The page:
The darknet vendor known for using the password “asshole209” to decrypt messages—David Ryan Burchard—recently pleaded guilty to drug distribution that dated as far back as the Silk Road era. He admitted his guilt regarding the conspiracy to distribute marijuana charge and the possession with intent to distribute charge. The charges, of course, pertained to Burchard’s darknet activities. He sold (mainly) marijuana on at least four extinct darknet marketplaces: Silk Road, Agora, Abraxas, and AlphaBay.
Homeland Security Investigations SA Matthew Larsen wrote that Burchard aka CaliConnect was the third biggest US marijuana vendor on the Silk Road. Before Ross’s arrest and the server seizure, CaliConnect had made more than $1.4 from marijuana and cocaine. CalConnect lived well as a darknet drug dealer. As a result, some of the Federal government’s discoveries helped build a case against the man.
For starters, despite living at home with his wife and children, money kept pouring in. At one point, according to court documents, CaliConnect had deposited more than one million dollars in his personal bank account. Although not explicitly stated, the document described the deposit(s) in a way that indicated a lack of sanitization. Although, after staying at home—without a job—for seven years, he had limited options for money laundering.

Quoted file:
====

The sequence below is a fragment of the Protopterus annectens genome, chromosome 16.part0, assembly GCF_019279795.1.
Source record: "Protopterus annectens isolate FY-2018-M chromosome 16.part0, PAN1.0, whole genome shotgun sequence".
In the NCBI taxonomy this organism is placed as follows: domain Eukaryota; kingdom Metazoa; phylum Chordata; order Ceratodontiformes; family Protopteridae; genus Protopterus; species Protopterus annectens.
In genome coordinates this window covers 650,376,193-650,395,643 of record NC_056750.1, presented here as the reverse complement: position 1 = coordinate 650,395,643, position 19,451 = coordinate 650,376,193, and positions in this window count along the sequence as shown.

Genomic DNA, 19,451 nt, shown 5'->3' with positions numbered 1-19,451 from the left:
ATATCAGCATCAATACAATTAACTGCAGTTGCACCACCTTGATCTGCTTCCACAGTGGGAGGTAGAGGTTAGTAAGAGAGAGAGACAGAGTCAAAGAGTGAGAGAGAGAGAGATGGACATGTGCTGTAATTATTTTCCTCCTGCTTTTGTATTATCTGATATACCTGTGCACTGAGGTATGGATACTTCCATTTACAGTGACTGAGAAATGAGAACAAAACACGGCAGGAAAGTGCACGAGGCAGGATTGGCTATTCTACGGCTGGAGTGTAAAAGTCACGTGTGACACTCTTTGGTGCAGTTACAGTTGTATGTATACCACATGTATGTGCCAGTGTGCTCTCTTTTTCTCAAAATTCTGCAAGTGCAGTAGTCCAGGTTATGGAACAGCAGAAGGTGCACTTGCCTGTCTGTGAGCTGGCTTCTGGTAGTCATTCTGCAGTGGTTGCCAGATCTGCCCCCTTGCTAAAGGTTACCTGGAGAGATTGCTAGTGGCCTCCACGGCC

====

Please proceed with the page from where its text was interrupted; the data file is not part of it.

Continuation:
The password “asshole209” gave the government access to several recent orders on darknet marketplaces. He had also used the password for marketplace logins, alongside subpoenaed “real life” companies. In reality, a generic wordlist, a single gigabyte of Burchard-related information, and a password cracking application could have easily gotten the password. It consisted of one generic word and the area code for Merced, California. No special characters or other measures. Burchard, by no coincidence, lived in Merced.
And law enforcement certainly noticed the activity. The document points out that, in spite of the fact that his house only cost $1350/month to rent, both Burchard and his wife lacked any source of income. The ages of his three children remained undisclosed, but the possibility of them working, let alone paying for the house was likely laughable. The vendor has also stacked more unexplainable expenses on top of the monthly house payment.
After his arrest, law enforcement seized four vehicles: Jaguar XF; Mercedes S63; undisclosed Mercedes; and a Chevrolet Tahoe. While cars could have been purchased when CaliConnect worked a 9-to-5, the production dates of the cars made that an unrealistic option. Furthermore, S63s cost well over $100,000. The other vehicles cost less than the S63, but for obvious reasons, this changed nothing. The United States government will take the clothes off someone’s back in a drug crime.
And incidentally, Burchard had applied for a trademark for the term “CALI CONNECT.” He unsurprisingly used his true identity when doing so. During his arrest, feds found clothing with “Cali Connect” branding.
His activities attracted the attention of more than the local police department:
- The U.S. Immigration and Customs Enforcement;
- Homeland Security Investigations
- The Internal Revenue Service-Criminal Investigation;
- The U.S. Postal Inspection Service;
- The Fresno Police Department.
And ultimately, an Organized Crime Drug Enforcement Task Force (OCDETF).
According to U.S. Attorney Phillip A. Talbert, Burchard will be sentenced in on October 30. He faces a maximum prison sentence of 20 years in custody and a fine up to one million dollars.